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Drug War Briefs: Drug Sniffing Dogs and the Constitution

This week, the Supreme Court considers the constitutionality of allowing drug sniffing dogs during routine traffic stops; Holland's right-leaning government considers reclassifying potent marijuana as a hard drug; two top Mexican police officials are arrested for protecting drug traffickers; a Texas District Attorney will face legal action for his role in the Tulia drug sting; and the White House drug "czar's" office begins a nationwide tour promoting random drug testing in schools.
 
 
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This week, the Supreme Court considers the constitutionality of allowing drug sniffing dogs during routine traffic stops; Holland's right-leaning government considers reclassifying potent marijuana as a hard drug; two top Mexican police officials are arrested for protecting drug traffickers; a Texas District Attorney will face legal action for his role in the Tulia drug sting; and the White House drug "czar's" office begins a nationwide tour promoting random drug testing in schools.

April 6- The Boston Globe reports: The Supreme Court agreed yesterday to rule on the constitutionality of police using dogs to sniff for illegal drugs in vehicles stopped for routine traffic violations.

In a brief order, the justices voted to hear an appeal by the State of Illinois arguing that sniff searches are not covered by the Constitution, so police are allowed to make them without having grounds for suspecting a vehicle may be carrying drugs.

The Illinois Supreme Court, however, ruled that a canine search could be done only at a traffic stop if the officers have specific reasons to think there are drugs in a vehicle. Without those suspicions, the state court said, a routine traffic stop broadens into a drug investigation, and that can be justified only with some evidence greater that "a vague hunch."

The case gives the Supreme Court an opportunity to explore an increasingly complex constitutional question: What more may officers do during routine traffic stops, beyond asking for a driver's license and registration?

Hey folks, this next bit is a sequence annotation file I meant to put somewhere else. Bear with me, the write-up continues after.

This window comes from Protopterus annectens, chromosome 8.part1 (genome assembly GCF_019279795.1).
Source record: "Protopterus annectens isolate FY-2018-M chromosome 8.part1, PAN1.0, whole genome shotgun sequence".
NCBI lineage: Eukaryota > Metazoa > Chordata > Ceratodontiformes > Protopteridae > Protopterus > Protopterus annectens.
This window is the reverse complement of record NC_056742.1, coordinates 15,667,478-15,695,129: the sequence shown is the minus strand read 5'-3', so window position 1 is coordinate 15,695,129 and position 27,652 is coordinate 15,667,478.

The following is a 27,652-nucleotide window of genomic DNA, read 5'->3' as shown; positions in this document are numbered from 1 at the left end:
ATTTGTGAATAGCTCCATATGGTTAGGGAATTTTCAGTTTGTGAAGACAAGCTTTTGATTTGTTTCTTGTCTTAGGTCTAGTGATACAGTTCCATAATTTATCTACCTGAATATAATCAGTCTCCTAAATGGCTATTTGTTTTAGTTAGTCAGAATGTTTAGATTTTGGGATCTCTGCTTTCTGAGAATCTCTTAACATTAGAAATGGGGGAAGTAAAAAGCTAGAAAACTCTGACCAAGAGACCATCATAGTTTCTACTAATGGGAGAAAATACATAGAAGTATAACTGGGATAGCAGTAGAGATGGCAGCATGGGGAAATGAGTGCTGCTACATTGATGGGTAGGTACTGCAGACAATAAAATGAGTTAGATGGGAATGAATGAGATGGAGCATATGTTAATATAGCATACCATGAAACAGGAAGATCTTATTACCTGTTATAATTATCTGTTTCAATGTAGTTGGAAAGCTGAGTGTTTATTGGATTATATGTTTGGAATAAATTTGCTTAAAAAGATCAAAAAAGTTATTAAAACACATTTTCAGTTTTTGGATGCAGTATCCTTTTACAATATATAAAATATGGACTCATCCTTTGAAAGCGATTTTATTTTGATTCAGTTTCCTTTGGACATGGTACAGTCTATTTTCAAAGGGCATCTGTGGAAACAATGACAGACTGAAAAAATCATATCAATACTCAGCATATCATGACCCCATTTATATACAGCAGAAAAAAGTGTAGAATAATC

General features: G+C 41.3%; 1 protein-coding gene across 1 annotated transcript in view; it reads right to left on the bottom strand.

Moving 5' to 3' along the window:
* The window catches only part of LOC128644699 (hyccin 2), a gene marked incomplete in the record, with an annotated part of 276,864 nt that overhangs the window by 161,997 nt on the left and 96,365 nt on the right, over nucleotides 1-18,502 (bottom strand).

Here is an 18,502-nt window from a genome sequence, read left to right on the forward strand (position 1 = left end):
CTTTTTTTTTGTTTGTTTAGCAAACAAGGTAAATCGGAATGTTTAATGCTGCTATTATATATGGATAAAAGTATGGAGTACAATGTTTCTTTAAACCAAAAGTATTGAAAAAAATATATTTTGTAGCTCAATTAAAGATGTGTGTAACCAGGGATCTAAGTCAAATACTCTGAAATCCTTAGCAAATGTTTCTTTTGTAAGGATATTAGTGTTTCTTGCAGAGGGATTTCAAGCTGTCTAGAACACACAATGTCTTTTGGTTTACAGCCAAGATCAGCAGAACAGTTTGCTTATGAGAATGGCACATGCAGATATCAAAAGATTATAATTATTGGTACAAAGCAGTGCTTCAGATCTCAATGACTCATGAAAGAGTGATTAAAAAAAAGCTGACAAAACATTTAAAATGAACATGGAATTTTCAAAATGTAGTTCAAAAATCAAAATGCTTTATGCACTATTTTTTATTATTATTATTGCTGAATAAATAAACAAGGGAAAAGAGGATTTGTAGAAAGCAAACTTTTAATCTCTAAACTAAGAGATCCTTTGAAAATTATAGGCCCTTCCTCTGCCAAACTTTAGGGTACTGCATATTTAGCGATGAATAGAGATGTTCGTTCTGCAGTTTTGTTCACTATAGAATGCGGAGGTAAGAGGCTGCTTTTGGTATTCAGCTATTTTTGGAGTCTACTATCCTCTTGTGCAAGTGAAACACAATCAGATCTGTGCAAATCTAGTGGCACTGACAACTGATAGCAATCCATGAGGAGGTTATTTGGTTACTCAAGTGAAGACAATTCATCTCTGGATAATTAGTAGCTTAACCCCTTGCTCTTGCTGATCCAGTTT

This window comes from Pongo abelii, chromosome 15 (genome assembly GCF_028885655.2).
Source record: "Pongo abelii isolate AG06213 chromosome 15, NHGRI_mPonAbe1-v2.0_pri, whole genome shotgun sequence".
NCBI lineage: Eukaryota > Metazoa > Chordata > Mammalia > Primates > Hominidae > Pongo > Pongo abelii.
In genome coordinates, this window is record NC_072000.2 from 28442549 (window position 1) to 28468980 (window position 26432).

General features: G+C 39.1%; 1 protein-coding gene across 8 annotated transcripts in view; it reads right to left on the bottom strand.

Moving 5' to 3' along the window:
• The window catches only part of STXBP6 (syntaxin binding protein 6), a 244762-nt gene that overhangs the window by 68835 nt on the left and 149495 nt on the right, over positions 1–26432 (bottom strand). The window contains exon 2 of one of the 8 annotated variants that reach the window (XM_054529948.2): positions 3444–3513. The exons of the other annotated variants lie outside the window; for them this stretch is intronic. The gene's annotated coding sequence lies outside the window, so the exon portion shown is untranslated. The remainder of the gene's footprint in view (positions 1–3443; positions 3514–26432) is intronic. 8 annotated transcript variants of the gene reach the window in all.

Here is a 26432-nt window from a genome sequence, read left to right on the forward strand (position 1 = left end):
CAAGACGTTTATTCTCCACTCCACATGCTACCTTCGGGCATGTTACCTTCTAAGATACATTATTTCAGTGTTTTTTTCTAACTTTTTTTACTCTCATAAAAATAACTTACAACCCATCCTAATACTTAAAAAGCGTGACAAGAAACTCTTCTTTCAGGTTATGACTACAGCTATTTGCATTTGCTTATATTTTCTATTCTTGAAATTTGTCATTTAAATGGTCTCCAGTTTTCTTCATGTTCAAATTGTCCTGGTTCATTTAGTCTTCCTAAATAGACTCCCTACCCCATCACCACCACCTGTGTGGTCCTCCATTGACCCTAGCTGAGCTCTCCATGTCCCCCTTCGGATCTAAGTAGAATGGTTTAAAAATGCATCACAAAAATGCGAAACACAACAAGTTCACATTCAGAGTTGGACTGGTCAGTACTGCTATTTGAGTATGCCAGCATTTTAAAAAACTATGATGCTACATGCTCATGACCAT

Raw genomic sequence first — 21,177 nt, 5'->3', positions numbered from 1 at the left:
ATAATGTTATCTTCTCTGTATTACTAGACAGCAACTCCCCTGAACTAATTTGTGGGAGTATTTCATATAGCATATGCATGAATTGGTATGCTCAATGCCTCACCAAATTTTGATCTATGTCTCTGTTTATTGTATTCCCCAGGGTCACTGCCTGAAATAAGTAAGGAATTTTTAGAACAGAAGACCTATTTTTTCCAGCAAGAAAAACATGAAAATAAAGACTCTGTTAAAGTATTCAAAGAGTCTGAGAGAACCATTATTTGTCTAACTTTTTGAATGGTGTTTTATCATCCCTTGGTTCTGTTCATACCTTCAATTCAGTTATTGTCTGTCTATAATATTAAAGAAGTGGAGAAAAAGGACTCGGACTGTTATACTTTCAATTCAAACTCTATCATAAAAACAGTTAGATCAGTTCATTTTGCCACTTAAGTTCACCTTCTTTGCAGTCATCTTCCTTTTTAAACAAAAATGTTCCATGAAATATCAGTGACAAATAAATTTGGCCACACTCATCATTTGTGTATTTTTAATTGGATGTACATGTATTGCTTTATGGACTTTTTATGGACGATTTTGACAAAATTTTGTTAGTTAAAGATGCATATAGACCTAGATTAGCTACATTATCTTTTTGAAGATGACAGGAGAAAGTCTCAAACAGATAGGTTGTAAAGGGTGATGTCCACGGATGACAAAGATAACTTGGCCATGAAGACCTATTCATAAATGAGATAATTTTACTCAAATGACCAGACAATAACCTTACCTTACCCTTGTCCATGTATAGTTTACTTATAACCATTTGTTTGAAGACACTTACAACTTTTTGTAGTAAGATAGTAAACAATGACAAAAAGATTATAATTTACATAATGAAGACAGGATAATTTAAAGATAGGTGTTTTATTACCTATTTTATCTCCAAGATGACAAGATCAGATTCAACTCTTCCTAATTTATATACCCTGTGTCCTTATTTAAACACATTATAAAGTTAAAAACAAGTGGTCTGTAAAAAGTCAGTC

April 6- Reuters reports: Tourists who flock to Amsterdam to smoke cannabis in its "coffee shops" without fear of prosecution may find their choice curtailed as part of a proposed review of liberal Dutch drug laws. The Dutch government is considering a ban on the sale of highly potent strains of cannabis under the proposed review, cabinet sources said Tuesday. The center-right government in the Netherlands, where cannabis smokers can openly buy and smoke the drug in hundreds of government-regulated "coffee shops," is to discuss the proposed review in cabinet Thursday.

April 7- The San Diego News-Tribune reports: Two top officials of the investigative police in central Morelos state were arrested for protecting a branch of a major Mexican drug organization, a federal authority announced Wednesday.

Raul Cortes and Jose Agustin Montiel, operating director and general director, respectively, are accused of protecting a cell of the Juarez Cartel, so-named for the northern border city where the organization conducts its business.

The two officers were part of a network of police officials dedicated to providing protection for the cartel and worked with cartel leader Vicente Carrillo, federal organized crime prosecutor Jose Vasconcelos told a news conference. The network's job included protecting airplanes arriving with cocaine from Colombia. The investigation began in 2002.
The arrests of five other suspects were pending, Vasconcelos said, without elaborating.

April 9- The Amarillo Globe News reports: The State Bar of Texas filed a petition this week accusing the district attorney who prosecuted the Tulia drug sting cases of "serious" misconduct, including withholding evidence and making false statements in court to prop up the reputation of an undercover agent who has since been indicted for perjury. District Attorney Terry McEachern faces discipline ranging from a public reprimand to disbarment if the allegations against him are held up at trial, which should happen this year, said Dawn Miller, chief disciplinary counsel for the bar.

"We do consider it a very serious case," Miller said. "But it's very early on in the process to really know what ( punishment ) our evidence will support."

April 9- Rocky Mountain News reports: White House drug policy officials came to Denver on Thursday, saying random drug testing of students can survive legal challenges and is "dirt cheap." "You can protect an entire high school for about $1,000 a year," said David Evans, with the Drug-Free Schools Coalition, who was invited by the White House to speak about the issue on a multi-city tour.

Mary Ann Solberg, deputy director of National Drug Control Policy, convened the meeting with community leaders and school officials.
Speakers said random drug testing of one in 10 students typically reduces use of marijuana and other drugs by 30 percent to 40 percent.

They said schools that follow the right formula have won most of the legal challenges posed by the American Civil Liberties Union, which opposes drug testing in the name of privacy and personal freedoms.